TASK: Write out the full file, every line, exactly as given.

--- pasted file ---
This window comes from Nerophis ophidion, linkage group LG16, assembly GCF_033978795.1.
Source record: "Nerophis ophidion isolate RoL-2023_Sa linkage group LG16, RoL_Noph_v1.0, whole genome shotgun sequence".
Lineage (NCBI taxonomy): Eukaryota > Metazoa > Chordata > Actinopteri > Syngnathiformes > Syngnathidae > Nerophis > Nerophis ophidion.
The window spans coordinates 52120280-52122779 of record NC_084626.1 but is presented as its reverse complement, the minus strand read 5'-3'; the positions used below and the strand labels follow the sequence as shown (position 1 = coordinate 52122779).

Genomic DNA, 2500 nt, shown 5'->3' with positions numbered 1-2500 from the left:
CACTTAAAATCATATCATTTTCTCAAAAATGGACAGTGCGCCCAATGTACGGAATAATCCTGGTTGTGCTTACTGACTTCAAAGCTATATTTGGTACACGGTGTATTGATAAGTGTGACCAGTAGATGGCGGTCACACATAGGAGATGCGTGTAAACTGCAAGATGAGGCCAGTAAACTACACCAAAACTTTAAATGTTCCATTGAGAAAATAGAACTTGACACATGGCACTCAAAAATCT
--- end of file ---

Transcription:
This window comes from Nerophis ophidion, linkage group LG16, assembly GCF_033978795.1.
Source record: "Nerophis ophidion isolate RoL-2023_Sa linkage group LG16, RoL_Noph_v1.0, whole genome shotgun sequence".
Lineage (NCBI taxonomy): Eukaryota > Metazoa > Chordata > Actinopteri > Syngnathiformes > Syngnathidae > Nerophis > Nerophis ophidion.
The window spans coordinates 52120280-52122779 of record NC_084626.1 but is presented as its reverse complement, the minus strand read 5'-3'; the positions used below and the strand labels follow the sequence as shown (position 1 = coordinate 52122779).

Genomic DNA, 2500 nt, shown 5'->3' with positions numbered 1-2500 from the left:
CACTTAAAATCATATCATTTTCTCAAAAATGGACAGTGCGCCCAATGTACGGAATAATCCTGGTTGTGCTTACTGACTTCAAAGCTATATTTGGTACACGGTGTATTGATAAGTGTGACCAGTAGATGGCGGTCACACATAGGAGATGCGTGTAAACTGCAAGATGAGGCCAGTAAACTACACCAAAACTTTAAATGTTCCATTGAGAAAATAGAACTTGACACATGGCACTCAAAAATCT